When it comes to estate planning, there are two very simple, very basic, yet very important elements that many people overlook: A master list and a virtual vault.
If something was to happen to you, if you became incapacitated or passed away unexpectedly, would your loved ones even know where to begin to help? Does the executor of your will know who to call if something happens? Does he or she know where to look for important documents? You may have delegated a specific person to care for your kids or handle your finances, but do they know where to find the information they need to follow up?
Emergency funds are an important step to preserving your financial life in the event of an emergency (money set aside to cover an unexpected situation), but it may be time to consider going beyond your emergency savings. Some emergencies require more than just money. Some emergencies require a full-fledged emergency plan.
What’s an Emergency Plan, Specifically?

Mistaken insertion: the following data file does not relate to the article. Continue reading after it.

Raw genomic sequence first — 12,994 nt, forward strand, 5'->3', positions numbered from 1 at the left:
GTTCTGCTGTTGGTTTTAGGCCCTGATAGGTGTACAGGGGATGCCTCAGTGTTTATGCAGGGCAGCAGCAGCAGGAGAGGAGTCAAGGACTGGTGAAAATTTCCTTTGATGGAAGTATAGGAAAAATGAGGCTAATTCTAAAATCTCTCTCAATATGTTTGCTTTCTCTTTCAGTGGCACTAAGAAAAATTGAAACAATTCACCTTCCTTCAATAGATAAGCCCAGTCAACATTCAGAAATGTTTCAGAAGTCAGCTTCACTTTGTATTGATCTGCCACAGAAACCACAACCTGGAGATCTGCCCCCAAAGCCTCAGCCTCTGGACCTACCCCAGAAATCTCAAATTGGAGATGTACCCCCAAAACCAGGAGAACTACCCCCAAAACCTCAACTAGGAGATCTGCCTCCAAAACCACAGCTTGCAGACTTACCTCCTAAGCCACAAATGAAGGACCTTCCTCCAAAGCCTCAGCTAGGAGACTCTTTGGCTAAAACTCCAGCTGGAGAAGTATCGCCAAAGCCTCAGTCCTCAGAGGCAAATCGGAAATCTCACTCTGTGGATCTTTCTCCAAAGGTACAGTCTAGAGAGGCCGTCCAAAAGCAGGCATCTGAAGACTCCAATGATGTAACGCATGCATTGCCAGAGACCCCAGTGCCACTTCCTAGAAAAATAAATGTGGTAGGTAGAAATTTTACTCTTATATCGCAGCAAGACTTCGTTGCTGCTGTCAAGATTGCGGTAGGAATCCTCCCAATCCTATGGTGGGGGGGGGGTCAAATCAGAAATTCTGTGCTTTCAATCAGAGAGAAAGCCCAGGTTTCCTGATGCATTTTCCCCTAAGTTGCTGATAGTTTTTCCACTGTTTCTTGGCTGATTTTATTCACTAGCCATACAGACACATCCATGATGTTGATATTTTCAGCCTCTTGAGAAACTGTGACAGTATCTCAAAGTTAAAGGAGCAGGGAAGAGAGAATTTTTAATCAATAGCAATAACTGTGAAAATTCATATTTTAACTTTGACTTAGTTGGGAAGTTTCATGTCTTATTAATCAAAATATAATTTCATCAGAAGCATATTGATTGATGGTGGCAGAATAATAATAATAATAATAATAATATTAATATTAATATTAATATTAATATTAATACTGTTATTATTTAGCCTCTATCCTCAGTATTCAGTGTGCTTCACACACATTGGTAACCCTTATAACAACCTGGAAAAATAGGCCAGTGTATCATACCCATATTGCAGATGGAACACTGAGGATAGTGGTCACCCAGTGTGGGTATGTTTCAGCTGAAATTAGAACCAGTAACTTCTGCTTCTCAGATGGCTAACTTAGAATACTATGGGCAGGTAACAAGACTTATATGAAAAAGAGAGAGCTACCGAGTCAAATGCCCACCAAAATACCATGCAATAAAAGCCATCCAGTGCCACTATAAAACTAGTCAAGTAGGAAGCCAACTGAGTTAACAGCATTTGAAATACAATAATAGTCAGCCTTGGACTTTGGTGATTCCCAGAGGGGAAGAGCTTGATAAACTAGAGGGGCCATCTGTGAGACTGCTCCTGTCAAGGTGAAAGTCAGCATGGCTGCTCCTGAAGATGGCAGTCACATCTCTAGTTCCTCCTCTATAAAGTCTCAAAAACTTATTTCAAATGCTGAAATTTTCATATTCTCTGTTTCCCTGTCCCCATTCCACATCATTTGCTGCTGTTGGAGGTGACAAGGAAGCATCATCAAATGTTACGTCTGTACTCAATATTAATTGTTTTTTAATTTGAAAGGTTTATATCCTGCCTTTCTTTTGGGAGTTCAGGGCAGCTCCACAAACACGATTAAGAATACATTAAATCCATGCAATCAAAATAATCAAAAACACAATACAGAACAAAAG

An emergency plan is an all-encompassing action strategy to protect you, your family, and – for today’s world – your data. Society’s continuous movement deeper into the digital world makes data just as valuable as money itself in some ways. Your emergency plan should stretch beyond your finances and include the equally significant digital side of your life.
We have heard so many estate planning horror stories. Don’t be one of them! To protect yourself, it’s important that you take steps and prepare two fronts: A master list and a virtual vault.
A Master List
A master list should include all pertinent information related to your assets that is important to finding and administering your accounts. This includes your account numbers, account types and account holders. Your master list should also have related information that makes it easy for another person to serve as an administrator on your behalf.